A website should be designed so it is easy for both users and Search Engine robots to navigate the site and access all material contained within the site. Usually navigating a website is handled via a menu system that includes links to the important content areas. Some websites, particularly those with a small number of pages, provide access to nearly all internal webpages through a single main menu. Websites with many content areas often follow a hierarchical design where the main menu contains links to important sub-sections and then present users with menu links to further sub-areas. In some cases sub-areas may contain yet more navigation menus.
Before a Search Engine can determine whether a webpage satisfies a search enquiry, the Search Engine must be able to locate the content. As mentioned in the article Understanding Search Engines, Search Engines use robots (i.e. an automated computer program) called “spiders” and “crawlers” to search the Internet for websites.
These robots locate and follow links within a site to find its webpages. As the robots use the website’s navigation for this purpose it is imperative to have a logically structured navigation system. Remember, if a robot cannot find a webpage then your users won’t be able to either! Once a suitable webpage is found, the robot locates the content, crawls it for keywords and indexes the finds in databases so it can be available in user’s search queries.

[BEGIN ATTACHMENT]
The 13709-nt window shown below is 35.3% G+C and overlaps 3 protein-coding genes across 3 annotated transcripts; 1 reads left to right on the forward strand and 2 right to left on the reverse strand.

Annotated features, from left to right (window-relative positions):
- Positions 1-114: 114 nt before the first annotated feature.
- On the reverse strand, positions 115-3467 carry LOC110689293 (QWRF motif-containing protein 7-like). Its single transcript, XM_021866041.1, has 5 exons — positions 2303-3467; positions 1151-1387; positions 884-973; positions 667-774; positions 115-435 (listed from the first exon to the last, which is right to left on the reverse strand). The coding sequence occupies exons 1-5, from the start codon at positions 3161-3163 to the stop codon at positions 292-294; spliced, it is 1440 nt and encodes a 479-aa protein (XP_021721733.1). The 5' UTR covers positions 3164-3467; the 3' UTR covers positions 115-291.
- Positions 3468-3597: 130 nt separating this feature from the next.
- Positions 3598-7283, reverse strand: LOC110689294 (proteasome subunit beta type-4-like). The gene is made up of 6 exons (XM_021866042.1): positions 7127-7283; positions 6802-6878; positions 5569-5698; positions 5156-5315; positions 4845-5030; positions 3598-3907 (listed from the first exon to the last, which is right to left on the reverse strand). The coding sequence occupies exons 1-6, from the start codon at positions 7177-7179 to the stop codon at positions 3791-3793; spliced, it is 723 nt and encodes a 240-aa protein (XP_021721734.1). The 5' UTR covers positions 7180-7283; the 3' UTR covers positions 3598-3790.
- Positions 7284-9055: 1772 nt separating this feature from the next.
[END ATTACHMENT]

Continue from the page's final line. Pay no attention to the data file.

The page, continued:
If your website only has a few pages it is simple to build a menu system which incorporates each webpage, however, if your website has many pages it may be difficult to accommodate them all in a single menu. Therefore it may be necessary to use a dynamic menu, like a dropdown menu to list webpages in a particular section of the website.